Polarity Test of a Transformer – Circuit Diagram and Working

What is a Polarity Test of a Transformer? Circuit and Working of Additive & Subtractive Polarity Tests

In two winding transformers, one terminal is positive with respect to the other terminal. The polarity of the transformer mentions the relative direction of the induced voltage between the HV and LV windings. In practical transformers, the leads are coming out from the terminals of windings. The polarity of a transformer refers to the way by which the leads are brought out from the transformer.

The polarity of a transformer is important in many aspects. And it is necessary to have the knowledge of polarity while following operations on transformers;

In to better understand, always put H1 and H2 or X1 & X1 marking instead of dot marking while finding the polarities of winding terminals. In this case, H1 and H2 marking are used for primary (High Voltage) and H2 for secondary voltage and same is the case for X1 and X2 making.

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Polarity of Transformer

To mention the polarity in transformer windings, the dot convention (aka dot notation) of a transformer method is used.

In the above figure-A, two dots are shown on the same side of primary and secondary windings. Hence, the current entering the primary side dot is in the same direction as the current leaving the secondary side dot. It means the polarity of the voltages at the dotted ends is in phase. Therefore, if the voltage is positive at a dotted point in the primary winding, the voltage will be positive in the secondary winding also.

As shown in figure-B, two dots are on opposite sides. In this condition, the windings of transformers are wound in opposite directions on the core. Hence, the polarity of the voltages at a dotted point is out of phase. So, if the voltage is positive at a dotted point in the primary winding, the voltage will be negative in the secondary winding.

The polarity of a transformer can be additive or subtractive. To find the additive or subtractive polarity, connect one terminal of primary winding with one terminal of the secondary winding and connect the remaining terminals of primary and secondary winding with a voltmeter.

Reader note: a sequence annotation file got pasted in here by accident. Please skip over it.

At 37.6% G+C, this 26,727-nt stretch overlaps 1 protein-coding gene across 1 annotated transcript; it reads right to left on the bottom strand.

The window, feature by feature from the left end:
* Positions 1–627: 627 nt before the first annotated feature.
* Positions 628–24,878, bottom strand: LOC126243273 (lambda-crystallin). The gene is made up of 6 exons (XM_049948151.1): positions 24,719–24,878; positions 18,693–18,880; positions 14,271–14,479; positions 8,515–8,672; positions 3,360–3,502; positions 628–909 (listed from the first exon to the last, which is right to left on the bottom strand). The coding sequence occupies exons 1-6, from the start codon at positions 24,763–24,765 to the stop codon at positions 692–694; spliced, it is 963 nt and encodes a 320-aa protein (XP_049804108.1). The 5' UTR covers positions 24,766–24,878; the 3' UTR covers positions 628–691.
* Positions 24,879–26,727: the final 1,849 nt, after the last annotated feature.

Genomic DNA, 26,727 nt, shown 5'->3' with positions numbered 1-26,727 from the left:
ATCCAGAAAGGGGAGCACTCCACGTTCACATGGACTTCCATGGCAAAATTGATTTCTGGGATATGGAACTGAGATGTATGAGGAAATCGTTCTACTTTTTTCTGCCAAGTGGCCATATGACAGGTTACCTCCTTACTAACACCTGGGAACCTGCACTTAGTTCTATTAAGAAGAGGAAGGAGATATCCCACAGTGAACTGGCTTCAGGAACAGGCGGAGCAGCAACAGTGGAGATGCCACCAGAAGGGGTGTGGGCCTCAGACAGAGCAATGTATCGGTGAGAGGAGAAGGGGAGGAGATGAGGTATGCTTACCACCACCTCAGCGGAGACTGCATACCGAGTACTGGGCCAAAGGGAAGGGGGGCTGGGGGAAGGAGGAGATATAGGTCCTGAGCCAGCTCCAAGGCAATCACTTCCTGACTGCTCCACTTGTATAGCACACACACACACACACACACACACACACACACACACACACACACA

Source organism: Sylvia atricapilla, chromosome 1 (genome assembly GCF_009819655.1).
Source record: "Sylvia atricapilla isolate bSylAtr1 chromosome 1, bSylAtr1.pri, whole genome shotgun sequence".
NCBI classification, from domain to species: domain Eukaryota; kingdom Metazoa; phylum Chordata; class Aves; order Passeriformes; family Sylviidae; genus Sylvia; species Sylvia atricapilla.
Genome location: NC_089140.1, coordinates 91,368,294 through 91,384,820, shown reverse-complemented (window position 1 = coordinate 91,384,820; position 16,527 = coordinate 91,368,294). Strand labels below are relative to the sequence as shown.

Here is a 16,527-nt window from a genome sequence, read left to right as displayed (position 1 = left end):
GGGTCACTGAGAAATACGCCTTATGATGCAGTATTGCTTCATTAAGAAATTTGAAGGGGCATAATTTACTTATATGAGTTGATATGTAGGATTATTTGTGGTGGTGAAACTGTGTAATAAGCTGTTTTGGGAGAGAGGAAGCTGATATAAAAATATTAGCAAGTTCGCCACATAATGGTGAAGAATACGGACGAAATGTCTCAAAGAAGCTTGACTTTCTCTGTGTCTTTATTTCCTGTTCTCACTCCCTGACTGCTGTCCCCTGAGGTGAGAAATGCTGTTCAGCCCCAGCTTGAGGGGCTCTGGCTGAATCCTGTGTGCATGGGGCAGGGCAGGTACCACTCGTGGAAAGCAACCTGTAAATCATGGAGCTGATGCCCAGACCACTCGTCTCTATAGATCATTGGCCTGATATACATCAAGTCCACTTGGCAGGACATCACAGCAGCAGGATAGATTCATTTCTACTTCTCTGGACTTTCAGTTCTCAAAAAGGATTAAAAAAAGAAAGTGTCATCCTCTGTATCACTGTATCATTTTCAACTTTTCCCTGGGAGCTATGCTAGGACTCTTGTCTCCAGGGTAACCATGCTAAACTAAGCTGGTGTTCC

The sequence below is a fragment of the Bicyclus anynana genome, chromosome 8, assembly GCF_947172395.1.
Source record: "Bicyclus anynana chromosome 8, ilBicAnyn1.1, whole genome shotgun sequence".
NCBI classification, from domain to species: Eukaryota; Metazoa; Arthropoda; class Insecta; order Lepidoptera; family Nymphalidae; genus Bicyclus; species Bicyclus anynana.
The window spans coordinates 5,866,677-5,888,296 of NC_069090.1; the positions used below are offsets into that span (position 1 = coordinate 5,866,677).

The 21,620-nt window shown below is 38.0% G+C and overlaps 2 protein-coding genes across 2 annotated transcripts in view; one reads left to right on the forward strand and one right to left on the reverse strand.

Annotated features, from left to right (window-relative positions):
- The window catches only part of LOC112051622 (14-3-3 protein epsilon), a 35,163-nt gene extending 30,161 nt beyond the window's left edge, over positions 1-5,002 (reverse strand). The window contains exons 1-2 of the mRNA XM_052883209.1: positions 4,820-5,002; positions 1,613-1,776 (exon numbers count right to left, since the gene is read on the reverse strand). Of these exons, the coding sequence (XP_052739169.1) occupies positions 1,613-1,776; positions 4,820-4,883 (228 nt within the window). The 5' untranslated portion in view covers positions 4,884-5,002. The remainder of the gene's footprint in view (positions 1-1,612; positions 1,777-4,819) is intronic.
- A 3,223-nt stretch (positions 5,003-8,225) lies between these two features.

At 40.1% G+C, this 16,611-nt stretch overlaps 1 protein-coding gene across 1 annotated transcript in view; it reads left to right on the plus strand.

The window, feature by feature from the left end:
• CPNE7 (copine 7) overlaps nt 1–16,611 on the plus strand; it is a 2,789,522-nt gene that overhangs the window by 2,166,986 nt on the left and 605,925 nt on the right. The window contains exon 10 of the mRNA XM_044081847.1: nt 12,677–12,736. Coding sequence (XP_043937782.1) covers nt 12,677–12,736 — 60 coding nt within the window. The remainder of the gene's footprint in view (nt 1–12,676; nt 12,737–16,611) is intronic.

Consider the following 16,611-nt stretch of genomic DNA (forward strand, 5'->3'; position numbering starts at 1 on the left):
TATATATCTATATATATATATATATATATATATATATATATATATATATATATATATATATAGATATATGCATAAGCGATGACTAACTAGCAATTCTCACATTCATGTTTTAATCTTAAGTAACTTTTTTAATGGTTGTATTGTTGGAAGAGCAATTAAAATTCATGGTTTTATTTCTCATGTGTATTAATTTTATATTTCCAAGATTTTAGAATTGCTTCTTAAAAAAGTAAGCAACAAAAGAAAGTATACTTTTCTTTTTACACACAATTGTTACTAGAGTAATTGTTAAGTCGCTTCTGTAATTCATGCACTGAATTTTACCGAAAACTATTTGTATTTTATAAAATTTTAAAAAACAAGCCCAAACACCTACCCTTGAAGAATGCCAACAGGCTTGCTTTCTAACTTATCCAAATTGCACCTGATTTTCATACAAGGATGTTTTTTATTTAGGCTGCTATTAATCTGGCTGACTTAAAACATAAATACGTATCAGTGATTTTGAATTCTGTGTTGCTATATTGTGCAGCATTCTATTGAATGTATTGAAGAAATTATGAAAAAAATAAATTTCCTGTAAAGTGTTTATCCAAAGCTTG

In additive polarity, the voltmeter reads the voltage of summation of primary and secondary voltages. The voltmeter reading is denoted as VC. And the primary and secondary voltage is denoted as VA and VB respectively. In additive polarity, the voltmeter reads;

VC = VA + VB

The circuit diagram of additive polarity is shown in the figure below.

Subtractive Polarity

In subtractive polarity, the voltmeter reads the voltage of subtraction of primary and secondary voltages. The voltmeter reading is denoted by VC and the equation of voltmeter reading is;

VC = VA – VB

The circuit diagram of subtractive polarity is shown in the figure below.

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Circuit Diagram of Polarity Test

The circuit diagram of the polarity test is shown in the figure below.

Primary winding terminals are denoted as A1, A2, and secondary winding terminals are denoted as a1, a2. A voltameter VA is connected across the primary winding, a voltameter VB is connected across secondary winding, and a voltmeter VC is connected between primary and secondary winding (between A1 and a1) as shown in the above figure.

An autotransformer is used to get variable supply. A Single-phase AC supply is given to the primary winding. And note down the reading of all voltmeters.

If the reading of voltmeter VC shows the sum of values VA and VB, the connection of the transformer is in additive polarity. And if the reading of voltmeter VC shows the subtraction of values VA and VB, the connection of the transformer is in subtractive polarity.

Polarity Test by DC Source (Battery)

The above method of polarity test is not convenient to determine the relative polarities of terminals of two winding transformers. It can be conveniently carried out by a DC source (battery), a switch, and a DC permanent magnet voltmeter. The connection diagram of this method with proper polarity of battery is shown in the figure below.

A switch is connected in series with the primary winding. As the switch is closed, the battery is connected with the primary winding, and the current passes through the primary winding. It results in the flux linkage in both windings and induces EMF in both windings.

The positive polarity of induced EMF in the primary winding is at the end to which the positive terminal of the battery is connected. If the voltmeter shows positive reading, the polarity is correct. And if the voltmeter moves on the negative side, the polarity is the opposite.

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